One of my plans is this:
To go back to the OP, Linux may be insignificant in terms of market share. What is lacking in the wonderful world of Linux is a physical place to buy Linux powered machines. There is a big audience who only trust computers bought in a store. And those people don't get any exposure to Linux, ever.

People want laptops. And with good right. You don't need to dedicate a corner of the living room to your computer. A desktop takes up space. A laptop you throw in a drawer when you're not using it. You can sit on the couch with a laptop. But a laptop is more expensive.
Now the latest and greatest OS of a well known software house needs a machine on steroids to run properly. Whereas what most people do on a machine could easily be done on lesser specs. Heck, most people don't even _need_ all the functionality of OOo. Lighter programs suffice for many purposes.

So, if someone would be able to buy cheap low powered laptops without OS, and configure them properly with a befitting Linux distro, and if that someone opened up a store in a location that gets lots of traffic, making it very easy and inviting to walk in and look around and play with the machines... you catch my drift. I smell market.

There is actually quite a lot of people who don't have a computer, who know nothing about computers, who really don't want a computer, but who feel that one of these days they cannot do without one. One of the things keeping them from buying a computer is fear, the other is money. I think if you can provide these people with a cheap laptop that is easy to operate, they just might be persuaded.

Now there are many difficulties to be overcome. And I don't think I'll be able to tackle them all, especially on my own. Sure, I can write a business plan. I know a suitable location. The political wind in my country is blowing in the right direction. But can I get funding? Can I get suppliers to deliver low end (and high end, 'cuz there is market there as well) hardware without OS? Will I be able to deliver the service required? Can I navigate the legal issues? Will I be able to make a living _and_ have a life (working <50 hrs/week).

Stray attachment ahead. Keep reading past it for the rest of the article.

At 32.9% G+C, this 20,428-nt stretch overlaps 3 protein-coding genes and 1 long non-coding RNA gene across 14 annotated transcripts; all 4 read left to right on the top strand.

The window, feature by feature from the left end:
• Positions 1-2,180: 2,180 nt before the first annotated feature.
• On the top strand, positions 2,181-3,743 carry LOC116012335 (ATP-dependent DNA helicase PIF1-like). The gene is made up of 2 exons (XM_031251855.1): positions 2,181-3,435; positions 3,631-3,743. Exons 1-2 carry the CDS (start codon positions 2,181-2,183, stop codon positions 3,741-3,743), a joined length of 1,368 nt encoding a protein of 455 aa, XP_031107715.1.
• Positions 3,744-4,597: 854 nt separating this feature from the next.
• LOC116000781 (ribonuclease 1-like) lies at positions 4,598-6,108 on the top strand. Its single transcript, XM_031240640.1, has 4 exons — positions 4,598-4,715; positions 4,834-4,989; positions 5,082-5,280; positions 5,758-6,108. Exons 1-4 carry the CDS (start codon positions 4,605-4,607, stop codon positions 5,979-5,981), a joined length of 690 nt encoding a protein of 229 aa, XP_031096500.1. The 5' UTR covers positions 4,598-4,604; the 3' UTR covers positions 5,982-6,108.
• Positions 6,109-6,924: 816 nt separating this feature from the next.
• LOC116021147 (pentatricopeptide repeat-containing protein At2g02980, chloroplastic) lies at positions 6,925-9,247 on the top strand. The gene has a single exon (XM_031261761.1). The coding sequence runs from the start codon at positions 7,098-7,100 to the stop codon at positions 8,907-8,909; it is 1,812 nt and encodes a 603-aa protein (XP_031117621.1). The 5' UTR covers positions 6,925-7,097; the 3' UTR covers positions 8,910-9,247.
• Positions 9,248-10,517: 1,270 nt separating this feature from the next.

I dunno. Probably not. It would be good if what I described above existed though. And I don't think anyone else is trying...

Food for thought, to me anyway. And hence my question... would something go dramatically wrong when inexperienced users operate a properly configured Linux box?
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tomh38
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« Reply #24 on: November 07, 2007, 06:25:37 am »

Freston:  To answer your final question:  Would something go dramatically wrong when inexperienced users operate a properly configured Linux box?  My answer is ... I don't think any more so than with Windows.  But, when something does go wrong, people want tech support.  They want if from the person from whom they bought the computer.  Despite the Best Buy television commercials, the Dork Squad can't fix anything and everything.  Would you be able to provide tech support for the machines that you sell?

Concerning laptops ... there are still people like me who prefer a desktop computer, with a nice big keyboard and no worrying about the battery or having to send the thing back to the manufacturer when something goes wrong with the hardware.  I know that the market is moving towards mobile devices in general, but there might be a bigger market for desktop machines than you're thinking.  Then again, if we're talking about some time in 2010, things could be a lot different by then.